An illustration of the variant found in the United Kingdom. To infect a cell, the virus's spike protein (red) has to bind to a receptor on the cell's surface (blue). Mutations help the virus bind more tightly.
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Extraordinary Patient Offers Surprising Clues To Origins Of Coronavirus Variants

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NatCorn

Back in the spring last year, a 45-year-old man went to the Brigham and Women’s Hospital in Boston because of a COVID-19 infection. Doctors treated him with steroids and discharged him five days later.

But the COVID infection never went away — for 154 days. “He was readmitted to the hospital several times over the subsequent five months for recurrence of his COVID-19 infection and severe pneumonia,” says infectious disease doctor Jonathan Li at Harvard Medical School who helped to treat the man.

“So this is an extraordinary individual,” Li says.

So extraordinary in fact, that this man’s case is offering scientists surprising clues about where the new coronavirus virus variants emerged, and why they’re causing explosive outbreaks on three continents.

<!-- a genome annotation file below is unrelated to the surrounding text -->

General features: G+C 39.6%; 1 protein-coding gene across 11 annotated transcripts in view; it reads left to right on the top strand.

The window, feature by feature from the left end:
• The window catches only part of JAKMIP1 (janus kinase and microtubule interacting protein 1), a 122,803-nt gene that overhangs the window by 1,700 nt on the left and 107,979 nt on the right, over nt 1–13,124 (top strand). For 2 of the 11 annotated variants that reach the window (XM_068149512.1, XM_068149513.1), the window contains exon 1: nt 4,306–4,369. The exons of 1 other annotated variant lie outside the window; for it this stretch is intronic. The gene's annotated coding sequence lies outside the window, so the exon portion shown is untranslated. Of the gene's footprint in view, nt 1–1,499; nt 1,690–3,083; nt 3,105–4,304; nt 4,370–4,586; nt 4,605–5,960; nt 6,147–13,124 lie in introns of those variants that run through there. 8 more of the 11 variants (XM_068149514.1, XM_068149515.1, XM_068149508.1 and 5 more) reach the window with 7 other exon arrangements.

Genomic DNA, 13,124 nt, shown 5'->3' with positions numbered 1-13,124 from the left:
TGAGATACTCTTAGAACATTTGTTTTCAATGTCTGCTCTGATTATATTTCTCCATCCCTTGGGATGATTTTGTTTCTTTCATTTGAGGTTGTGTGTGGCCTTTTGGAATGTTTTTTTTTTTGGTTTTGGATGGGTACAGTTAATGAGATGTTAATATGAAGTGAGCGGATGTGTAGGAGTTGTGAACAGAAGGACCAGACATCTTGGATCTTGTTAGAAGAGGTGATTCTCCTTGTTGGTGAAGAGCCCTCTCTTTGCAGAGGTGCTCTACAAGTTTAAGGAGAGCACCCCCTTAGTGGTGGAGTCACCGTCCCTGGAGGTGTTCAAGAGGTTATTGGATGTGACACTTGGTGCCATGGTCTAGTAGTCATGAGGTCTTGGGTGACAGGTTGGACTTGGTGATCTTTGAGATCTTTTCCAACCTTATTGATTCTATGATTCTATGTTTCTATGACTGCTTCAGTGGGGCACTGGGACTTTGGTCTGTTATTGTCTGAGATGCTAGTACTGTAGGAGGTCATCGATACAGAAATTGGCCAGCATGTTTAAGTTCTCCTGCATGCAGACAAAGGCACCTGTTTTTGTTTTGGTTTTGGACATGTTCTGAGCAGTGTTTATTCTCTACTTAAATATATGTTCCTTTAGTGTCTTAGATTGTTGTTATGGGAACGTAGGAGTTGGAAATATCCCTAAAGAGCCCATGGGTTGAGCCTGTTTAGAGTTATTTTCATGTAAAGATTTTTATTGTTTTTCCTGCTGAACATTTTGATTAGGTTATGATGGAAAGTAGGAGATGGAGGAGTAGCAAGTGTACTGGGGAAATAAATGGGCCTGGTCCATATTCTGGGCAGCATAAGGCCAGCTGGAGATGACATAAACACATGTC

To be clear here, the man wasn’t what doctors call a “long hauler,” or a person who clears a COVID infection and then continues to have health problems for months. This man had living, growing virus in body for five months, Li says. The same infection lasted for five months.

“That is one of the remarkable aspects of this case,” Li says. “In fact, he was highly infectious even five months after the initial diagnosis.”

This man had a severe autoimmune disease, which required him to take drugs to suppress his immune system. So his body couldn’t fight off the COVID infection as well as a healthy person. He would get better for a while and then the virus would counterattack. He would fall sick again. Eventually, he ended up in the ICU. He passed away five months after the initial diagnosis.

Throughout the man’s infection, Li and his colleagues ran an illuminating experiment. Every few weeks, the team extracted coronavirus from the man’s body and sequenced the virus’ genome.

Li couldn’t believe what they found. “I was shocked,” he says. “When I saw the virus sequences, I knew that we were dealing with something completely different and potentially very important.”

Continued… Read full original article…

Source: NPR

Original publication 5 February, 2021

Posted on NatCorn 3 weeks ago

Reference to an article does not infer endorsement of any views expressed.

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